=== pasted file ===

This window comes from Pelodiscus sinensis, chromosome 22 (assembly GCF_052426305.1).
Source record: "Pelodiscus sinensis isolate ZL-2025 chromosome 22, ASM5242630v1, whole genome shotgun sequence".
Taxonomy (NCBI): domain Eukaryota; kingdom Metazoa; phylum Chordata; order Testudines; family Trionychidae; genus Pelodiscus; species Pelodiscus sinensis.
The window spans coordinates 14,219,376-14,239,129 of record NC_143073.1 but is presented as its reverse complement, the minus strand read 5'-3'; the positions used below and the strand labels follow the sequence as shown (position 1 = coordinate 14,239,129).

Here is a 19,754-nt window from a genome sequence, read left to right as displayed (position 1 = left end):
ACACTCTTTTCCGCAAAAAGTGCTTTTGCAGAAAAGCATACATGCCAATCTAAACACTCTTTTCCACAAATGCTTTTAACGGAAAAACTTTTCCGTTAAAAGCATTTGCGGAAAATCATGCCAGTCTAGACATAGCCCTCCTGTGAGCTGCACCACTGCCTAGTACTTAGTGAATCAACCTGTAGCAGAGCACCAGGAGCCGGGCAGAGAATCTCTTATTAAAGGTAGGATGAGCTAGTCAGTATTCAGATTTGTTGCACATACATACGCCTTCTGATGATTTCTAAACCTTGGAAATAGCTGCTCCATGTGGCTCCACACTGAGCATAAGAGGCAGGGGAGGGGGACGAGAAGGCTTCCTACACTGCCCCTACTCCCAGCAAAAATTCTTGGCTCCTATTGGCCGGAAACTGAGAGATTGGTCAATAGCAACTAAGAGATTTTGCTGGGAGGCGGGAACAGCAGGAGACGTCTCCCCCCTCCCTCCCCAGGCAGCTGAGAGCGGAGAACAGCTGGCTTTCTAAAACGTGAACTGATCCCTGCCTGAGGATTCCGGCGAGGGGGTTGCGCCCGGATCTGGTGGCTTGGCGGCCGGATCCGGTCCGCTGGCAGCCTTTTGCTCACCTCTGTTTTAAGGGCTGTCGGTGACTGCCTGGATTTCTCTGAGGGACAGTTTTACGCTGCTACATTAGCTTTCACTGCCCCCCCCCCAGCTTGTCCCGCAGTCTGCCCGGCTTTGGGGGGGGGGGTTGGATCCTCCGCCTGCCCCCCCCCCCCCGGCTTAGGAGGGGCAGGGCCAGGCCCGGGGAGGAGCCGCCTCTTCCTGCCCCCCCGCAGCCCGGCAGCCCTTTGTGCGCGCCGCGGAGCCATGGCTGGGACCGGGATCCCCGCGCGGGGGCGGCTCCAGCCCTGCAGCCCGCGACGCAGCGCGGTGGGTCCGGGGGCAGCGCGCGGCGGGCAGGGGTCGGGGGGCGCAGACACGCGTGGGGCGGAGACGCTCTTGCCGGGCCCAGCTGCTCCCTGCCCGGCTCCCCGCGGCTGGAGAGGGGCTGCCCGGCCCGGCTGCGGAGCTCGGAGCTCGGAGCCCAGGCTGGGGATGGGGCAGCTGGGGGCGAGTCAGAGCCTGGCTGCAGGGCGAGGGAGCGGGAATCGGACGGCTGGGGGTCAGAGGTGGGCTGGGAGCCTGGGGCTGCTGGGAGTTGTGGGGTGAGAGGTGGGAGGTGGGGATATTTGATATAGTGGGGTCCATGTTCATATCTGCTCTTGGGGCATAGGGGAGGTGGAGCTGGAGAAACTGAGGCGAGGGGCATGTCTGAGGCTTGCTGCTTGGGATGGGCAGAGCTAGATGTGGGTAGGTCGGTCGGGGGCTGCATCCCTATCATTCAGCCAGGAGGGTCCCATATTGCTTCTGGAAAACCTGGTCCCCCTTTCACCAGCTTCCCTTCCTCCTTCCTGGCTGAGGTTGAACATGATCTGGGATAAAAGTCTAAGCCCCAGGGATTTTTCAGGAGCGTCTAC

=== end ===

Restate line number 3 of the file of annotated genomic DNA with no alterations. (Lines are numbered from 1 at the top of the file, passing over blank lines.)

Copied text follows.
Taxonomy (NCBI): domain Eukaryota; kingdom Metazoa; phylum Chordata; order Testudines; family Trionychidae; genus Pelodiscus; species Pelodiscus sinensis.